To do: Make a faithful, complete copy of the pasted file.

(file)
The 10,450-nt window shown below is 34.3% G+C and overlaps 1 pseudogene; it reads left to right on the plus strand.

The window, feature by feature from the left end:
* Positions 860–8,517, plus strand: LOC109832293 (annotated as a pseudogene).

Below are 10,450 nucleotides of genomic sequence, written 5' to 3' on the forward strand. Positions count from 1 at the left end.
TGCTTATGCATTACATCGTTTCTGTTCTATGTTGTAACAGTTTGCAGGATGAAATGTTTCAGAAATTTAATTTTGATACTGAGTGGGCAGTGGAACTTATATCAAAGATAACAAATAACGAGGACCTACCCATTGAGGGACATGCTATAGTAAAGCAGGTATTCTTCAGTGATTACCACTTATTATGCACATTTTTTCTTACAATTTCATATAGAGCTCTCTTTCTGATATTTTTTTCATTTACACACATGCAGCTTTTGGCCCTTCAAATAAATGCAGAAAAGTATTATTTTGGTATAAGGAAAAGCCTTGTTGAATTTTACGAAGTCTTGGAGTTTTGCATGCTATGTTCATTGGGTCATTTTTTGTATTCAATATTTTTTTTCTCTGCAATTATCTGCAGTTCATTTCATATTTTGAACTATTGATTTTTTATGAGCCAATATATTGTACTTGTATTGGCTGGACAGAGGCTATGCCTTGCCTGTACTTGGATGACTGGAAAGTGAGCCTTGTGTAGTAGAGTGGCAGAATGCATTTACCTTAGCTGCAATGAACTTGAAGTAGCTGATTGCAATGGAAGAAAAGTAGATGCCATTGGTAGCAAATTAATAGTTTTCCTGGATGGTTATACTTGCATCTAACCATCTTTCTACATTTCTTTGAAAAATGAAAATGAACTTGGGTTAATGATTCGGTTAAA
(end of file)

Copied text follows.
The 10,450-nt window shown below is 34.3% G+C and overlaps 1 pseudogene; it reads left to right on the plus strand.

The window, feature by feature from the left end:
* Positions 860–8,517, plus strand: LOC109832293 (annotated as a pseudogene).

Below are 10,450 nucleotides of genomic sequence, written 5' to 3' on the forward strand. Positions count from 1 at the left end.
TGCTTATGCATTACATCGTTTCTGTTCTATGTTGTAACAGTTTGCAGGATGAAATGTTTCAGAAATTTAATTTTGATACTGAGTGGGCAGTGGAACTTATATCAAAGATAACAAATAACGAGGACCTACCCATTGAGGGACATGCTATAGTAAAGCAGGTATTCTTCAGTGATTACCACTTATTATGCACATTTTTTCTTACAATTTCATATAGAGCTCTCTTTCTGATATTTTTTTCATTTACACACATGCAGCTTTTGGCCCTTCAAATAAATGCAGAAAAGTATTATTTTGGTATAAGGAAAAGCCTTGTTGAATTTTACGAAGTCTTGGAGTTTTGCATGCTATGTTCATTGGGTCATTTTTTGTATTCAATATTTTTTTTCTCTGCAATTATCTGCAGTTCATTTCATATTTTGAACTATTGATTTTTTATGAGCCAATATATTGTACTTGTATTGGCTGGACAGAGGCTATGCCTTGCCTGTACTTGGATGACTGGAAAGTGAGCCTTGTGTAGTAGAGTGGCAGAATGCATTTACCTTAGCTGCAATGAACTTGAAGTAGCTGATTGCAATGGAAGAAAAGTAGATGCCATTGGTAGCAAATTAATAGTTTTCCTGGATGGTTATACTTGCATCTAACCATCTTTCTACATTTCTTTGAAAAATGAAAATGAACTTGGGTTAATGATTCGGTTAAA